The subject of PR people and hotel employees writing trumped-up reviews of hotels has been covered in plenty of articles over the past year, but here’s an update from a Hotels and Casinos summit this week: Travel Sites Clamp Down on Bogus Reviews.
Reading between the lines in this story, it’s obvious that this “user-generated content” is big business. First of all, they don’t have to pay any writers, which is a dream for them. (IgoUgo.com at least gives people credits they can redeem for gift certificates.) The other thing is, these are all booking sites, so they get revenue from people reading a review and then clicking to book a hotel. TripAdvisor is even owned by the same company as Expedia and Hotels.com. Now isn’t that convenient?! (Oh sorry, in the business world they call that “synergy.”)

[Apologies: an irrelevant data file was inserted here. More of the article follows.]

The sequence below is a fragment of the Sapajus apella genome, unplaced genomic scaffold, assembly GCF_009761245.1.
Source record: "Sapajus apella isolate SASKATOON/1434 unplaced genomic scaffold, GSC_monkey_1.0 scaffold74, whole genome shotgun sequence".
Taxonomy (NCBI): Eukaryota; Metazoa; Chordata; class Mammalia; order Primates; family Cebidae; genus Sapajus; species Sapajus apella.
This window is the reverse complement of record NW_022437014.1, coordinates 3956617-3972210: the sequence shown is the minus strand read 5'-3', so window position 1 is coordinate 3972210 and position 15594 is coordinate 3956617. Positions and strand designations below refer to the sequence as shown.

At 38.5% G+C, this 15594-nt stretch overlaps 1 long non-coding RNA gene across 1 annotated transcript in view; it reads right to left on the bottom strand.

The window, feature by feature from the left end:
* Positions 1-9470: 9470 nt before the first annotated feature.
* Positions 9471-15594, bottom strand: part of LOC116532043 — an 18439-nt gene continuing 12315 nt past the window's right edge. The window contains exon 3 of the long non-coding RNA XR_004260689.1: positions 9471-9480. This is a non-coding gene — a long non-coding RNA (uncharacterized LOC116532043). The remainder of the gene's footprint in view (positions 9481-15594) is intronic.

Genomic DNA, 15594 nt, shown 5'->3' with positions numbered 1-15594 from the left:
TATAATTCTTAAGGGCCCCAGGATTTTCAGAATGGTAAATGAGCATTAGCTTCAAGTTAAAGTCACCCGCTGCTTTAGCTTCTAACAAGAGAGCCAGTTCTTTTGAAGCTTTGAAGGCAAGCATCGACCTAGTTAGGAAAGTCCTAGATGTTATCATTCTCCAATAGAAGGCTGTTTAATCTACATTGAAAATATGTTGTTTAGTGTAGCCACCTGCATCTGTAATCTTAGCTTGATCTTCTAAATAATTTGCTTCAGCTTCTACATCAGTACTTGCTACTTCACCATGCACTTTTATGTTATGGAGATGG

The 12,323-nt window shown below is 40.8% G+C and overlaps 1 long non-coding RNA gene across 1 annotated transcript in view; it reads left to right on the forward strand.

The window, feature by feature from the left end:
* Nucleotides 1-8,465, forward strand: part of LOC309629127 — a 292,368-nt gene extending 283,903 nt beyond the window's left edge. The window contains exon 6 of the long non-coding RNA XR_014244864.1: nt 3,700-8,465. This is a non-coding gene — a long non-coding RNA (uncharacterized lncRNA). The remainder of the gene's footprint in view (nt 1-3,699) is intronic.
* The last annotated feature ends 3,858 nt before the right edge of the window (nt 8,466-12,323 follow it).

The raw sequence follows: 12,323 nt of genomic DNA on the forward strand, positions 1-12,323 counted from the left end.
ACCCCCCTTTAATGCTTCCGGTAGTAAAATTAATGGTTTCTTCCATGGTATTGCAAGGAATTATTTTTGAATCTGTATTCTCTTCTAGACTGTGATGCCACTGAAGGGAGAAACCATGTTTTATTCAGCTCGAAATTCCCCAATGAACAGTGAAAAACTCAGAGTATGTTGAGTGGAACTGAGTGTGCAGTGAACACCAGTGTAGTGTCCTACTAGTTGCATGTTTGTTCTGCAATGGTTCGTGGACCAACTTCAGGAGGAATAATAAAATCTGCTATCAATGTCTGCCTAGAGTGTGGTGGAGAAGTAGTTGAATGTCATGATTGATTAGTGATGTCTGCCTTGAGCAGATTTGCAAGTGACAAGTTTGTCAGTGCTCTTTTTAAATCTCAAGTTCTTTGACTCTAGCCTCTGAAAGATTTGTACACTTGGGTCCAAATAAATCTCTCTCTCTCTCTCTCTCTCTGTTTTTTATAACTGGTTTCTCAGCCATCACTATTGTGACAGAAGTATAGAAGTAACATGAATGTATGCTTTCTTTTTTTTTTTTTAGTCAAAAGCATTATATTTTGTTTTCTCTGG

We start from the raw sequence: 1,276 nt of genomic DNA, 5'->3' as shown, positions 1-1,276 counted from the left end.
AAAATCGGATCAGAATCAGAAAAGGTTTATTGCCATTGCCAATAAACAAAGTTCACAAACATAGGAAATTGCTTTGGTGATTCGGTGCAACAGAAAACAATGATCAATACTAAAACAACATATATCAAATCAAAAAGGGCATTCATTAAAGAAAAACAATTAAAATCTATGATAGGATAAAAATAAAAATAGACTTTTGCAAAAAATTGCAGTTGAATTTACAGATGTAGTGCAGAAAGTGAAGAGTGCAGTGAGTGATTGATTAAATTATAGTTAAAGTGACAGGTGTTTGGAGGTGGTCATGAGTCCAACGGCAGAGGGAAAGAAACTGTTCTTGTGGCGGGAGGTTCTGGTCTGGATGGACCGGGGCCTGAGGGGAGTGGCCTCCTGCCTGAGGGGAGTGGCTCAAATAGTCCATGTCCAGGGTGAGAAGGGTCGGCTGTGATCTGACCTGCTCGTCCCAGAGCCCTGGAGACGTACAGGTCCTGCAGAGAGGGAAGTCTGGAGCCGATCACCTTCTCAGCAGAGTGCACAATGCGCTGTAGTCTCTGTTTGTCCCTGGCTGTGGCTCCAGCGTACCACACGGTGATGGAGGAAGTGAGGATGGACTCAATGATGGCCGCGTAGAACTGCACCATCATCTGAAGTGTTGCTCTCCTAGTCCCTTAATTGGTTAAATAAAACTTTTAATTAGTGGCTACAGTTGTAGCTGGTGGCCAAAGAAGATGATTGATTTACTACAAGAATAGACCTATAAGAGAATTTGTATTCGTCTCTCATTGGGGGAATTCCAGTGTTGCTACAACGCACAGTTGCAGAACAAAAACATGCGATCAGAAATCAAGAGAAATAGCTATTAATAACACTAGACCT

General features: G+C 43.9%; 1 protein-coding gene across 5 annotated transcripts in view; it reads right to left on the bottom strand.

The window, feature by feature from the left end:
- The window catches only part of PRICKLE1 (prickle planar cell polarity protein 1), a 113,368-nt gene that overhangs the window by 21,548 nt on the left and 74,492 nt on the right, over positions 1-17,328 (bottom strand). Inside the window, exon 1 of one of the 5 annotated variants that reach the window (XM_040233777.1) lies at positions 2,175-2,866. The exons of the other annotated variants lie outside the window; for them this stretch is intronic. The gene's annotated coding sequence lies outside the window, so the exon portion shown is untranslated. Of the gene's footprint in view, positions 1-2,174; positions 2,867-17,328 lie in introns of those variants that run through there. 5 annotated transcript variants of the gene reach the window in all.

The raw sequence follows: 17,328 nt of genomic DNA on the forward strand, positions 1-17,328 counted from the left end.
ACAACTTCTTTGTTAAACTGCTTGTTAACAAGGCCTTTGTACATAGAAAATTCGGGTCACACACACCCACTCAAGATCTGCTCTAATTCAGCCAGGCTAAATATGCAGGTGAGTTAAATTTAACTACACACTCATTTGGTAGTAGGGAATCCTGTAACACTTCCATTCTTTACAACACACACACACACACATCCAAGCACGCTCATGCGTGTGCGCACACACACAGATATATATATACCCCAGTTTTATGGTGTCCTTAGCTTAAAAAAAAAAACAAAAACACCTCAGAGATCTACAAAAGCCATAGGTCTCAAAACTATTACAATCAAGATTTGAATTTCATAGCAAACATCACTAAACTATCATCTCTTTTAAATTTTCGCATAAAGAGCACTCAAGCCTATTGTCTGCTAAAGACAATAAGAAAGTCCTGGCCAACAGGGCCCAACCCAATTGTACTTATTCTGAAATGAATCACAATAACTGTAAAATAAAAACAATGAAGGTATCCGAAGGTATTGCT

The key is, reviews from magazine travel writers and guidebook writers could be shaded by a variety of factors, but at least you know who it is. On sites with lots of user reviews, it’s hard to tell if the review was written by a picky fashionista who has been all over the world, Aunt Betty who is leaving Cleveland for the first time in her life, or an assistant front desk clerk looking to get brownie points and some job security. My advice is to always disregard both the gushing superlatives reviews and the “worst place ever” reviews and read the rest to pick up general trends. If one grumpy guy says the food sucked, one said it was their best meal ever, and the rest said it was “adequate,” go with the wisdom of the crowd and expect meals there to be average and edible.